Microchannel plate electron multipliers operate on the principle of secondary electron emission. Electrons are spontaneously generated and amplified inside the microchannel plate electron multipliers when the electron multipliers are properly biased. An electron, charged particle, fast neutral particle, or photon entering the electron multipliers with sufficient energy causes a cascade of secondary electron emissions down the electron multiplier that ultimately exits the output of the electron multiplier.

Microchannel amplifiers are routinely used in many systems, such as mass spectrometry systems, to detect and amplify weak ion signals. Recently microchannel amplifiers have been used for electron beam sources, such as electron beam sources suitable for electron beam lithography applications.

BRIEF DESCRIPTION OF THE DRAWINGS

The aspects of this invention may be better understood by referring to the following description in conjunction with the accompanying drawings. Identical or similar elements in these figures may be designated by the same reference numerals. Detailed description about these similar elements may not be repeated. The drawings are not necessarily to scale. The skilled artisan will understand that the drawings, described below, are for illustration purposes only. The drawings are not intended to limit the scope of the present teachings in any way.

FIG. 1 shows a known integrated electron beam source that includes a microchannel amplifier which is suitable for applications such as electron beam lithography.

FIG. 2A is a plot of voltage as a function of distance through the microchannel amplifier pores for various bias voltages for a microchannel amplifier with a uniform resistance profile through the pores.

FIG. 2B is a plot of electric field as a function of distance through the microchannel amplifier pores for various bias voltages for a microchannel amplifier with a uniform resistance profile through the pores.

FIG. 2C is a plot of output signal current as a function of distance through the microchannel amplifier pores for various bias voltages for a microchannel amplifier with a uniform resistance profile through the pores.

FIG. 2D illustrates a plot of voltage as a function of distance through the microchannel amplifier pores for microchannel amplifiers operating in both the saturation mode and the unsaturation mode.

FIG. 3 illustrates one specific embodiment of a microchannel pore with a tailored pore resistance according to the present invention.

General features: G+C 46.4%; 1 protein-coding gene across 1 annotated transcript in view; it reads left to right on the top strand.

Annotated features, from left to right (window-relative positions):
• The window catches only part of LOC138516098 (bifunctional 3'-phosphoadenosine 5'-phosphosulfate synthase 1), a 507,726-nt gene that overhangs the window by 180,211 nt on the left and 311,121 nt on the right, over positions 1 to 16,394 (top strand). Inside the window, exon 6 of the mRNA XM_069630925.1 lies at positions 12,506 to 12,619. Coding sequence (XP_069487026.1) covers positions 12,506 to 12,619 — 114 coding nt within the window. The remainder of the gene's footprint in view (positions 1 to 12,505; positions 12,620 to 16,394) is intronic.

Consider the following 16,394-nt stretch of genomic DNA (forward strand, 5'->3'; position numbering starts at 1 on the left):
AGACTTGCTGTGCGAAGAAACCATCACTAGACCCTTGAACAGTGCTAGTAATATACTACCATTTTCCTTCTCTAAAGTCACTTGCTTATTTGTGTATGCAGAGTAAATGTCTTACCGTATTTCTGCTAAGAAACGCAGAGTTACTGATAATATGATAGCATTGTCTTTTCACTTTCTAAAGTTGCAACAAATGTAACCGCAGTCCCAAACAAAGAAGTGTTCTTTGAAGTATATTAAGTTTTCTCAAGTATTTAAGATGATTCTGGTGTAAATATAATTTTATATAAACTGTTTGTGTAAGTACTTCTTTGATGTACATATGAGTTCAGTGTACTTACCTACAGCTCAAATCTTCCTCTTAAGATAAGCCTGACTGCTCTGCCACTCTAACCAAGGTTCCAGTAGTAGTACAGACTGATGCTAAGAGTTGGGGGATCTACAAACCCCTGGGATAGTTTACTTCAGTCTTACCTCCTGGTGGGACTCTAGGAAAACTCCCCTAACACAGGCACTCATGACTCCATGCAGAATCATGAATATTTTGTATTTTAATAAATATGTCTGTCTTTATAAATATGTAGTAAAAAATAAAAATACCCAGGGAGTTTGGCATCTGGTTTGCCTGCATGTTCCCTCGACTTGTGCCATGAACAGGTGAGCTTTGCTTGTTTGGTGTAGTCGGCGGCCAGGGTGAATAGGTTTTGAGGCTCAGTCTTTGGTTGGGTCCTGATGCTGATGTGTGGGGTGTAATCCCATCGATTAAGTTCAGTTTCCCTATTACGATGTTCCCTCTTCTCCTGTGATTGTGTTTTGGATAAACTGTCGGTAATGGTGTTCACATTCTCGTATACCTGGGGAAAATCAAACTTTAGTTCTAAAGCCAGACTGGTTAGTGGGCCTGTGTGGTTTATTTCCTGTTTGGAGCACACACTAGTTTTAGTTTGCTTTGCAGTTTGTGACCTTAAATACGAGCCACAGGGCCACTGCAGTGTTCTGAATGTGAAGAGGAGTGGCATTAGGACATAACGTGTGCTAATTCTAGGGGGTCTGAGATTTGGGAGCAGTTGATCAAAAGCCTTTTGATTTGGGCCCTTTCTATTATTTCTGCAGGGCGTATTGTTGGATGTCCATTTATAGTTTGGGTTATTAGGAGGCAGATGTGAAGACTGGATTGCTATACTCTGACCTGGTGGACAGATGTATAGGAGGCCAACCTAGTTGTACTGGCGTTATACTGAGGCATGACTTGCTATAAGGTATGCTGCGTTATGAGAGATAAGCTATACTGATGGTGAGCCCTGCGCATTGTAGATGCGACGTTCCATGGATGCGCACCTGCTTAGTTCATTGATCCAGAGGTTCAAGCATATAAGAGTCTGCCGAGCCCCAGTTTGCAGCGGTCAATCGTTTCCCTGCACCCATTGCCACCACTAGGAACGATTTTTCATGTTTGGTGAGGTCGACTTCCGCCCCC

FIG. 4 illustrates a schematic diagram of a diffusion furnace for doping microchannel pores with a tailored doping profile according to the present invention.

FIG. 5 shows a schematic diagram of a cross section of a microchannel pore illustrating a doping profile of a conductive layer through a pore according to the present invention and the resulting voltage along the pore as a function of distance through the pore.

FIG. 6 illustrates a schematic diagram of a cross section of a pore according the present invention with a pore geometry having a first diameter proximate to the input and a second diameter proximate to the output.

FIG. 7A illustrates a plot of estimate pore gain factor (G) from experimental gain measurements as a function of position along the pore of a focused incident electron beam for a microchannel amplifier according to the present invention.

FIG. 7B illustrates a plot of sheet resistance in M Ohms/square as a function of position along the pore for a microchannel amplifier according to the present invention.

FIG. 8A illustrates a plot of experimentally measured gain as a function of position through the pore for a microchannel amplifier according to the present invention.

FIG. 8B illustrates a plot of calculated gain as a function of position along the pore for a microchannel amplifier according to the present invention.

FIG. 9 illustrates a plot of calculated gain as a function of distance through the pore for the two pore orientations.

DETAILED DESCRIPTION

Reference in the specification to “one embodiment” or “an embodiment”means that a particular feature, structure, or characteristic described in connection with the embodiment is included in at least one embodiment of the invention. The appearances of the phrase “in one embodiment” in various places in the specification are not necessarily all referring to the same embodiment.

While the present teachings are described in conjunction with various embodiments and examples, it is not intended that the present teachings be limited to such embodiments. On the contrary, the present teachings encompass various alternatives, modifications and equivalents, as will be appreciated by those of skill in the art.

In particular, some aspects of the present invention are described in connection with a microchannel amplifier that is constructed from a silicon substrate with an insulating oxide layer and a polysilicon conductive layer. It should be understood that numerous types of insulating substrates and conductive layers that are known in the art can be used to fabricate the microchannel amplifier with tailored pore resistance according to the present invention. In addition, it is contemplated that the present invention can be practiced with future insulating substrates and conductive layers.

It should be understood that the individual steps of the methods of the present invention may be performed in any order and/or simultaneously as long as the invention remains operable. Furthermore, it should be understood that the apparatus and methods of the present invention can include any number or all of the described embodiments as long as the invention remains operable.